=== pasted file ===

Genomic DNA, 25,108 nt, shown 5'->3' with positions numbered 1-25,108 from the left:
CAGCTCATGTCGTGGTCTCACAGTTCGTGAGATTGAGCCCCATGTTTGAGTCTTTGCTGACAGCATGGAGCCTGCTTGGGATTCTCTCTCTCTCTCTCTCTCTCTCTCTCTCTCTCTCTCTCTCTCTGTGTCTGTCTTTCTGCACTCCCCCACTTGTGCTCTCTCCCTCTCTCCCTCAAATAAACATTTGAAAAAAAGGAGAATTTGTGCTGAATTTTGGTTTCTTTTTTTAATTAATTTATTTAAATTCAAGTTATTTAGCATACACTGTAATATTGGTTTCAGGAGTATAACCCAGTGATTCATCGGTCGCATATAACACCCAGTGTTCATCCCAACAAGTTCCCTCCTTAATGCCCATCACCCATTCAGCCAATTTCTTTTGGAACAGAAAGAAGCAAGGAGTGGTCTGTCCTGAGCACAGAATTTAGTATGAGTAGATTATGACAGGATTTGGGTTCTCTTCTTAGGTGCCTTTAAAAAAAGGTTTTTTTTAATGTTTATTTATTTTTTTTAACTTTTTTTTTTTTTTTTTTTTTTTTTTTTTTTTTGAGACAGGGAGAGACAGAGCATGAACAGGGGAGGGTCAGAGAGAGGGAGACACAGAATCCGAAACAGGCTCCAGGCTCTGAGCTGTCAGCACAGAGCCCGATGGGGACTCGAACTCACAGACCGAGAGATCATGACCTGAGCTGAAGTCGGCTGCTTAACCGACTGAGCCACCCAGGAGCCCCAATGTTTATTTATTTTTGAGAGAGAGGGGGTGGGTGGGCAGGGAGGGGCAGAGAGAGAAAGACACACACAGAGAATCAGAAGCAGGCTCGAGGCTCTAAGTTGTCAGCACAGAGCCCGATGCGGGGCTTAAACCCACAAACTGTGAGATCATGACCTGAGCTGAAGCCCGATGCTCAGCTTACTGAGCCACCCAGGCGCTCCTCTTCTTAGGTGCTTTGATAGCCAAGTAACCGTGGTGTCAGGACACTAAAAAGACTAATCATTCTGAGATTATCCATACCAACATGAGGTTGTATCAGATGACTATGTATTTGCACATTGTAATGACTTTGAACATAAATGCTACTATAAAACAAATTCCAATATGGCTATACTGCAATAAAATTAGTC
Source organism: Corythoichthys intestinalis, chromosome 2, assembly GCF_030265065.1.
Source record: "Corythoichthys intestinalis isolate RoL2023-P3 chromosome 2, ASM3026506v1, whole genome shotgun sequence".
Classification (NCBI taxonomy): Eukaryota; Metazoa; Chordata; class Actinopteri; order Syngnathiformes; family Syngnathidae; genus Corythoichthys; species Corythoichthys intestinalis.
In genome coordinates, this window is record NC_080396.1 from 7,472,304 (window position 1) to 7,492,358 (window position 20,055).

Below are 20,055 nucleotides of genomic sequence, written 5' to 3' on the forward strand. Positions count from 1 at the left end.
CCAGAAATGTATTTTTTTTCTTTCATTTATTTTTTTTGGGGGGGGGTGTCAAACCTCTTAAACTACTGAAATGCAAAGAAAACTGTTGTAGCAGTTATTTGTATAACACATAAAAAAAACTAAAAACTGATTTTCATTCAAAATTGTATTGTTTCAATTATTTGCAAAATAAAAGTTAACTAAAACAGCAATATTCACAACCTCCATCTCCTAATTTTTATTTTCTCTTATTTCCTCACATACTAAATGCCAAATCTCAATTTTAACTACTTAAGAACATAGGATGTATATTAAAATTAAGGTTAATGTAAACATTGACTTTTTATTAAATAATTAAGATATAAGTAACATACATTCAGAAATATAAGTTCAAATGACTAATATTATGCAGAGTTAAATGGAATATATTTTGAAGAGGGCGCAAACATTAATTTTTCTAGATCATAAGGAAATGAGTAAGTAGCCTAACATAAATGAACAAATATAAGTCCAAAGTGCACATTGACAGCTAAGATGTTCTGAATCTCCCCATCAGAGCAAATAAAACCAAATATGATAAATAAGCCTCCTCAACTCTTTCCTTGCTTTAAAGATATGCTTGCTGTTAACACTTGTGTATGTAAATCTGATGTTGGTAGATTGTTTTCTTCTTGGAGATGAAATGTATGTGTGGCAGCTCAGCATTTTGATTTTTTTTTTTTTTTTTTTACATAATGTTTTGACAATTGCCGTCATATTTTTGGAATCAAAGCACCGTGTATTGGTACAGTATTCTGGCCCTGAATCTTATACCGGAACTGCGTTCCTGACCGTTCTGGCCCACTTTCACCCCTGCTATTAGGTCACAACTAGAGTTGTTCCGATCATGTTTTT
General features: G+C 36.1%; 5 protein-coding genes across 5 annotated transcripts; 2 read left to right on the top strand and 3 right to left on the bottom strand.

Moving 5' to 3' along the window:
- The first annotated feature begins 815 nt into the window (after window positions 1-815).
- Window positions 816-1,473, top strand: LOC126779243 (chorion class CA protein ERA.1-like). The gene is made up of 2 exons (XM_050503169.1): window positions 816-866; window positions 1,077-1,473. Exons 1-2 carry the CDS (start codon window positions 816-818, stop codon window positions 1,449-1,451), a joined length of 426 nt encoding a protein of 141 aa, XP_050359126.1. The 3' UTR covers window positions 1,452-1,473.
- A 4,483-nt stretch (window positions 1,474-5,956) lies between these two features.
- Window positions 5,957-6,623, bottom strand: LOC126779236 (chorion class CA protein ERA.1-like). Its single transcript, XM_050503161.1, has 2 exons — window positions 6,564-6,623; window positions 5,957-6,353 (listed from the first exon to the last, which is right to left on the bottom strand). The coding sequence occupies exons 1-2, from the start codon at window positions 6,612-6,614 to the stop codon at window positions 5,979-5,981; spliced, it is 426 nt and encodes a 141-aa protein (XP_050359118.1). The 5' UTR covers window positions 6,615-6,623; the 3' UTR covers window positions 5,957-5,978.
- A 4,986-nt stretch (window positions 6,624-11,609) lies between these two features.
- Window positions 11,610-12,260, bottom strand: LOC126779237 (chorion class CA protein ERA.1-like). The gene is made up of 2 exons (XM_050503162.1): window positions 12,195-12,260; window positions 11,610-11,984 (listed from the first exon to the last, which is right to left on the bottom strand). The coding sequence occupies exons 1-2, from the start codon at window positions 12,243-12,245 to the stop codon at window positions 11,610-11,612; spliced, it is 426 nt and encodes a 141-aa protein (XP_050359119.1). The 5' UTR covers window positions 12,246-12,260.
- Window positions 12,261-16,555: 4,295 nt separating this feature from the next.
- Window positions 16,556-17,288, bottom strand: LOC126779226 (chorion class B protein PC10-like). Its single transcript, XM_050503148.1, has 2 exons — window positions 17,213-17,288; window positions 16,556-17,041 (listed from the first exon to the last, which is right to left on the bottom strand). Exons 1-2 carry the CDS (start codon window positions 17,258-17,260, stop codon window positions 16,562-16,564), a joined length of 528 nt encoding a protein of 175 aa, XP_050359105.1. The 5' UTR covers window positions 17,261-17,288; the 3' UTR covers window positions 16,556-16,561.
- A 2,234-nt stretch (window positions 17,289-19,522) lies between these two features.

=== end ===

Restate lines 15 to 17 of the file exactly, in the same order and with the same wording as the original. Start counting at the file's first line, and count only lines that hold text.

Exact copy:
- A 4,986-nt stretch (window positions 6,624-11,609) lies between these two features.
- Window positions 11,610-12,260, bottom strand: LOC126779237 (chorion class CA protein ERA.1-like). The gene is made up of 2 exons (XM_050503162.1): window positions 12,195-12,260; window positions 11,610-11,984 (listed from the first exon to the last, which is right to left on the bottom strand). The coding sequence occupies exons 1-2, from the start codon at window positions 12,243-12,245 to the stop codon at window positions 11,610-11,612; spliced, it is 426 nt and encodes a 141-aa protein (XP_050359119.1). The 5' UTR covers window positions 12,246-12,260.
- Window positions 12,261-16,555: 4,295 nt separating this feature from the next.